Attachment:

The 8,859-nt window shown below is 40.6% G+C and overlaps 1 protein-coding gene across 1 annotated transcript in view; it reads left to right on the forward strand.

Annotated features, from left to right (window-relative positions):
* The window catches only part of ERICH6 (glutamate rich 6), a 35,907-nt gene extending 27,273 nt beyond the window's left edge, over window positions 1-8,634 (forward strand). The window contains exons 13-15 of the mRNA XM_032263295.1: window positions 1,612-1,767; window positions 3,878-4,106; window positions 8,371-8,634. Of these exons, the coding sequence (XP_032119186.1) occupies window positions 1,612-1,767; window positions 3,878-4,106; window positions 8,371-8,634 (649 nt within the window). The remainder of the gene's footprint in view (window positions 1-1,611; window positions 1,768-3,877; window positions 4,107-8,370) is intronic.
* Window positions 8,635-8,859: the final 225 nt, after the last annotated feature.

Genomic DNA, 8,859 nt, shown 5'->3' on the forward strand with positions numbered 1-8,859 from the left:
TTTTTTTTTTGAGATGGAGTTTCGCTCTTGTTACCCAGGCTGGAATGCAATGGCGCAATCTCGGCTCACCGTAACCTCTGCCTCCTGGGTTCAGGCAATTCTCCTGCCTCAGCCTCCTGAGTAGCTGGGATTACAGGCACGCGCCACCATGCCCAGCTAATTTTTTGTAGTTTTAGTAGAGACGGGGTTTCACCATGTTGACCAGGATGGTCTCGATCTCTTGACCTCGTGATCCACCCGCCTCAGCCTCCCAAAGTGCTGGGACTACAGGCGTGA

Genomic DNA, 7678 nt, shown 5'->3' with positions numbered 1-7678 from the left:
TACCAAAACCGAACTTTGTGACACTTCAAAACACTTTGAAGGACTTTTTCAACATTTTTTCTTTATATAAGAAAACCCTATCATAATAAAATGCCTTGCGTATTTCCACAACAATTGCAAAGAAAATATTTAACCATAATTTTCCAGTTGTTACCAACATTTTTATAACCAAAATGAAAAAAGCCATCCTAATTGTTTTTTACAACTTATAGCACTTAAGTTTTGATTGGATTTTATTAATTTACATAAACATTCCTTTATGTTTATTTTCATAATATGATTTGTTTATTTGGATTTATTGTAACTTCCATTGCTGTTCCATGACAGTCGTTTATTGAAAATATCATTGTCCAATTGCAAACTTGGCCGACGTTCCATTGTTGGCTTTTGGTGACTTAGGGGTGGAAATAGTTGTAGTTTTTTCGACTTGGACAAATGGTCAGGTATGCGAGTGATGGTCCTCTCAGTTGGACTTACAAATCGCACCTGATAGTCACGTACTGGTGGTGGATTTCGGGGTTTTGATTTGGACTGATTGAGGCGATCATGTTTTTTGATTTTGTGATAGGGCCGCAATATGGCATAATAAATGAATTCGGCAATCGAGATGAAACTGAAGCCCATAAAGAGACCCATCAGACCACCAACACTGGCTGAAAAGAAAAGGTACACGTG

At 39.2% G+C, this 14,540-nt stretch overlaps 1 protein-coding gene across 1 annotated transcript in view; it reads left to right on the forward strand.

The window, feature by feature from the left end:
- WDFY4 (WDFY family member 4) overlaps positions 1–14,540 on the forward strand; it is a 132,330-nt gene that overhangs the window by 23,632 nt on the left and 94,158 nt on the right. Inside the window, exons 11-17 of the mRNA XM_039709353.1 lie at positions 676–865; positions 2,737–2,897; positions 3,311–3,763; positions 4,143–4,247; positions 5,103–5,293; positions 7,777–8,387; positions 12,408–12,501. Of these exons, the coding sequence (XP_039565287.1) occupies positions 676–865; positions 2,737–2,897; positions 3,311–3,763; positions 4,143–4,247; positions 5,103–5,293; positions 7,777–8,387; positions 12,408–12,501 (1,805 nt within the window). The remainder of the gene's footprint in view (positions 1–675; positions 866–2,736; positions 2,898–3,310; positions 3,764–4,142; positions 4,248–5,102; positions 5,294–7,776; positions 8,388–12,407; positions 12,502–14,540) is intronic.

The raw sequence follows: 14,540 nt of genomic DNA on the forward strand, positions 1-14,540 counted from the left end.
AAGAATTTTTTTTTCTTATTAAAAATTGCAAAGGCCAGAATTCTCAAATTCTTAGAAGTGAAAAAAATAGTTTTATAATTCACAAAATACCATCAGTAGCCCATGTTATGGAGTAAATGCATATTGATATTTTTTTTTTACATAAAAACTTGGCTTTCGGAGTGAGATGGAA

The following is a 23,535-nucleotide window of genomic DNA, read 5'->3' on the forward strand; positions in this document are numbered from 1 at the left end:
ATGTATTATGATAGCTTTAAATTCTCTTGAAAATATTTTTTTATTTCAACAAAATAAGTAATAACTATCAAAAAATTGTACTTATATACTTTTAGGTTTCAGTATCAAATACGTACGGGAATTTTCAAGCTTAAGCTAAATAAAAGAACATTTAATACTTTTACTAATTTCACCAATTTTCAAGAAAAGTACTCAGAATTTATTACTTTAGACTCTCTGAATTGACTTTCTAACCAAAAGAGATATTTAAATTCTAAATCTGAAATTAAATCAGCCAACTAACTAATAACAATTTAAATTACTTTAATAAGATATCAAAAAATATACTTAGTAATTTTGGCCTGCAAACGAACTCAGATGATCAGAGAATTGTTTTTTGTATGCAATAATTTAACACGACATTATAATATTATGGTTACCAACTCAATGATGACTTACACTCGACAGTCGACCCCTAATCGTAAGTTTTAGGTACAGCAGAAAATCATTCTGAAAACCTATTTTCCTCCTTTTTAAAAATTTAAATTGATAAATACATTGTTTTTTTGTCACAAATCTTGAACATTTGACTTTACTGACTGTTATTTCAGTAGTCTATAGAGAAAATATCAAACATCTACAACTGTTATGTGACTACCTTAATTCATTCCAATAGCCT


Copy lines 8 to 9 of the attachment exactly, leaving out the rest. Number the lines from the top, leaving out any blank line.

TACCAAAACCGAACTTTGTGACACTTCAAAACACTTTGAAGGACTTTTTCAACATTTTTTCTTTATATAAGAAAACCCTATCATAATAAAATGCCTTGCGTATTTCCACAACAATTGCAAAGAAAATATTTAACCATAATTTTCCAGTTGTTACCAACATTTTTATAACCAAAATGAAAAAAGCCATCCTAATTGTTTTTTACAACTTATAGCACTTAAGTTTTGATTGGATTTTATTAATTTACATAAACATTCCTTTATGTTTATTTTCATAATATGATTTGTTTATTTGGATTTATTGTAACTTCCATTGCTGTTCCATGACAGTCGTTTATTGAAAATATCATTGTCCAATTGCAAACTTGGCCGACGTTCCATTGTTGGCTTTTGGTGACTTAGGGGTGGAAATAGTTGTAGTTTTTTCGACTTGGACAAATGGTCAGGTATGCGAGTGATGGTCCTCTCAGTTGGACTTACAAATCGCACCTGATAGTCACGTACTGGTGGTGGATTTCGGGGTTTTGATTTGGACTGATTGAGGCGATCATGTTTTTTGATTTTGTGATAGGGCCGCAATATGGCATAATAAATGAATTCGGCAATCGAGATGAAACTGAAGCCCATAAAGAGACCCATCAGACCACCAACACTGGCTGAAAAGAAAAGGTACACGTG

At 39.2% G+C, this 14,540-nt stretch overlaps 1 protein-coding gene across 1 annotated transcript in view; it reads left to right on the forward strand.